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ONE TWO TEN, "Heathers"

September 25, 2019

Dang! Wow! Boom! What a blast! Earworm alert! Oklahoma City pop-rockers One Two Ten’s delightfully rambunctious, harmonically crystalline and lyrically all at once dark, incisive, whimsical and playful “Heathers” is the reason rock journalists invented the term “instantly infectious.”

 

It starts out all Beach Boy-esque then crackles along slowly before blasting through with a fire that fuses summer escapism (The Go-Go’s “Vacation” comes to mind) with propulsive grooves and blistering edges (think anything by The Killers) that fuse slick pop/rock with defiant, punchy punk sensibilities.

 

Seeing the title, and starting to warble along even before the high-octane rock quintet completed the first chorus on the inaugural listen, I immediately flashed back to “Heathers,” that delightfully creepy late 80s film that got future stars like Winona Ryder, Shannen Doherty and Christian Slater going. Great to hear my instincts were spot on, as frontman/keyboardist Andrew May says he came up with the “Heathers are on holiday” concept in the middle of the night, inspired by the strong personalities of the characters in the film. Of course, there’s a personal side to his inspiration as well - it’s also something of an homage to his girlfriend.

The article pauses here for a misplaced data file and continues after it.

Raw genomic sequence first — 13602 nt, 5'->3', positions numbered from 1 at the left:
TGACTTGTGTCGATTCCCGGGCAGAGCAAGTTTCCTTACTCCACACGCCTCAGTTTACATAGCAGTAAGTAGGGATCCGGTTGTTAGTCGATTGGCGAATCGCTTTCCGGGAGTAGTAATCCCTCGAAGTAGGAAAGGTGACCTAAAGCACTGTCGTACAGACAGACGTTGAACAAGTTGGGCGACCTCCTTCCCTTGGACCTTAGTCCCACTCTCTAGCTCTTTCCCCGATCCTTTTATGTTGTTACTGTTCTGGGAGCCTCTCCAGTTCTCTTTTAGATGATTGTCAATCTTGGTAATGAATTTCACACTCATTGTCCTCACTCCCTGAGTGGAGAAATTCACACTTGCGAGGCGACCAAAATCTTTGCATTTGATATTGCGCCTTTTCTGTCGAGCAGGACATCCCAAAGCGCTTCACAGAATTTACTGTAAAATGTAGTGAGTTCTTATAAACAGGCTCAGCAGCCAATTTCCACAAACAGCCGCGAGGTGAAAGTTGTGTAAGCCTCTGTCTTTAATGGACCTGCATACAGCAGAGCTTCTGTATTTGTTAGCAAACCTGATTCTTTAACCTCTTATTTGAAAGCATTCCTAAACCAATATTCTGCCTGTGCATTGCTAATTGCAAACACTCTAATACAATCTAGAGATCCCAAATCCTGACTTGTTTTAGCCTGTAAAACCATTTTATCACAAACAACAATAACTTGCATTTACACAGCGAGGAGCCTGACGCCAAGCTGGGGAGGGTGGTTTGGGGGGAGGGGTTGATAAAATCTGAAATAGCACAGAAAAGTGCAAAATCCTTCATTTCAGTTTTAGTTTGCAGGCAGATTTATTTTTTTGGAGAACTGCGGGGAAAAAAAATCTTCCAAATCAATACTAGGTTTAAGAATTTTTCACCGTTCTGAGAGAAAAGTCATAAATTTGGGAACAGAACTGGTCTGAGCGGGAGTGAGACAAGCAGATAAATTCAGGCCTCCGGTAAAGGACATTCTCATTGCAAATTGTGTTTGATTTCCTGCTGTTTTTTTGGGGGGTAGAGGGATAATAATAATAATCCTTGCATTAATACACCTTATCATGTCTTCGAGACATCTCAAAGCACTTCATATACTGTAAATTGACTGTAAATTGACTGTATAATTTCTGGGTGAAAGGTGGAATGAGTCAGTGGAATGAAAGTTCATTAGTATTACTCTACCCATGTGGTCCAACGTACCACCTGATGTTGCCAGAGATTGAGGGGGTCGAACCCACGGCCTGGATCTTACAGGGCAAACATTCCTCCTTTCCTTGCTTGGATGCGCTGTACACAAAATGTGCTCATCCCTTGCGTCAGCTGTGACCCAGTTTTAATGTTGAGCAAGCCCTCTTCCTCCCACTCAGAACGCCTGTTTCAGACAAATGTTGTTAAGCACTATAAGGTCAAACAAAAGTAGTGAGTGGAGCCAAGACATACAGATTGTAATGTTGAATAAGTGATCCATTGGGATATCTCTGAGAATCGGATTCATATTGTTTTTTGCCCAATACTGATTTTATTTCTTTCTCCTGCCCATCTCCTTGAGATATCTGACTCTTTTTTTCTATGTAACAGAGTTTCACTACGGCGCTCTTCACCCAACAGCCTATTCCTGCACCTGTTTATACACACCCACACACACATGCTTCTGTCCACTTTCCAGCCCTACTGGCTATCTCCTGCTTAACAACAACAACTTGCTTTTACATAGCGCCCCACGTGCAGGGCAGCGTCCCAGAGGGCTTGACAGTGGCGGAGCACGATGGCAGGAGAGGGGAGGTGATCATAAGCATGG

The band - which includes Spencer Christian (Lead Guitar), Evan Burgess (Bass), Jon Edmund (Drums), and Stinson Fuller (Rhythm Guitar) makes a hell of a fun-filled racket, and May spurts out words super-so you may miss a bit of the narrative on your way to the pounding drumbeat/guitar scorching that leads to that soaring, gotta hear it over and over chorus.

 

But whoever the Heather is he’s singing about, she’s quite a woman - revolutionary, trend setter, a “bleach blond bomb sipping on four locos,” a little heart breaker, stone cold killer and someone determined to escape the fear and muck of her life for more liberating life experiences. She’s a good daughter too, telling Mom and Dad she’s sorry.

 

All this liberating break-free stuff ends a bit tragically for such a buoyant tune - she ends up on a “beach in Holly” dead from “taking too much molly” but at least she (and presumably, her feather “Heathers”) went out on her own terms.

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